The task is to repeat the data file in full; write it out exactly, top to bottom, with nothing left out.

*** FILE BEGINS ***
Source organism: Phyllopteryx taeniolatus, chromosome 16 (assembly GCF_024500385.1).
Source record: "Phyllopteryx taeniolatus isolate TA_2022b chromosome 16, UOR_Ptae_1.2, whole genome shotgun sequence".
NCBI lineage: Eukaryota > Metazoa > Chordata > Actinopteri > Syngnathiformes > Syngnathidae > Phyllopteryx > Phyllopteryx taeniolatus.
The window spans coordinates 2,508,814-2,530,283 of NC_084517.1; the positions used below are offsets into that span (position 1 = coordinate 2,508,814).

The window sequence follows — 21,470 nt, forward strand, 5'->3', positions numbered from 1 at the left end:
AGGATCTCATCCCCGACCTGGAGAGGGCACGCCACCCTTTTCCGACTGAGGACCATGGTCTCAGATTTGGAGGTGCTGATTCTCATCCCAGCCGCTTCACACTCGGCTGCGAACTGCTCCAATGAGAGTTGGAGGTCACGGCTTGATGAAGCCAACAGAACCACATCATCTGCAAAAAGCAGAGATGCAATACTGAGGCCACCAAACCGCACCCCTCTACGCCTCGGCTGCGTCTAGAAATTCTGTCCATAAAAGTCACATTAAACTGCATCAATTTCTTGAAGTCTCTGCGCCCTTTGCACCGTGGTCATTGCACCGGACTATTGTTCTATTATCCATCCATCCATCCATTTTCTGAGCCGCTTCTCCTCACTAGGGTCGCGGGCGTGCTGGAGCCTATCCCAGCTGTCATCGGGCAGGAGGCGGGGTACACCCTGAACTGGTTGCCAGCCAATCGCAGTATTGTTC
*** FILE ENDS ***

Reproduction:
Source organism: Phyllopteryx taeniolatus, chromosome 16 (assembly GCF_024500385.1).
Source record: "Phyllopteryx taeniolatus isolate TA_2022b chromosome 16, UOR_Ptae_1.2, whole genome shotgun sequence".
NCBI lineage: Eukaryota > Metazoa > Chordata > Actinopteri > Syngnathiformes > Syngnathidae > Phyllopteryx > Phyllopteryx taeniolatus.
The window spans coordinates 2,508,814-2,530,283 of NC_084517.1; the positions used below are offsets into that span (position 1 = coordinate 2,508,814).

The window sequence follows — 21,470 nt, forward strand, 5'->3', positions numbered from 1 at the left end:
AGGATCTCATCCCCGACCTGGAGAGGGCACGCCACCCTTTTCCGACTGAGGACCATGGTCTCAGATTTGGAGGTGCTGATTCTCATCCCAGCCGCTTCACACTCGGCTGCGAACTGCTCCAATGAGAGTTGGAGGTCACGGCTTGATGAAGCCAACAGAACCACATCATCTGCAAAAAGCAGAGATGCAATACTGAGGCCACCAAACCGCACCCCTCTACGCCTCGGCTGCGTCTAGAAATTCTGTCCATAAAAGTCACATTAAACTGCATCAATTTCTTGAAGTCTCTGCGCCCTTTGCACCGTGGTCATTGCACCGGACTATTGTTCTATTATCCATCCATCCATCCATTTTCTGAGCCGCTTCTCCTCACTAGGGTCGCGGGCGTGCTGGAGCCTATCCCAGCTGTCATCGGGCAGGAGGCGGGGTACACCCTGAACTGGTTGCCAGCCAATCGCAGTATTGTTC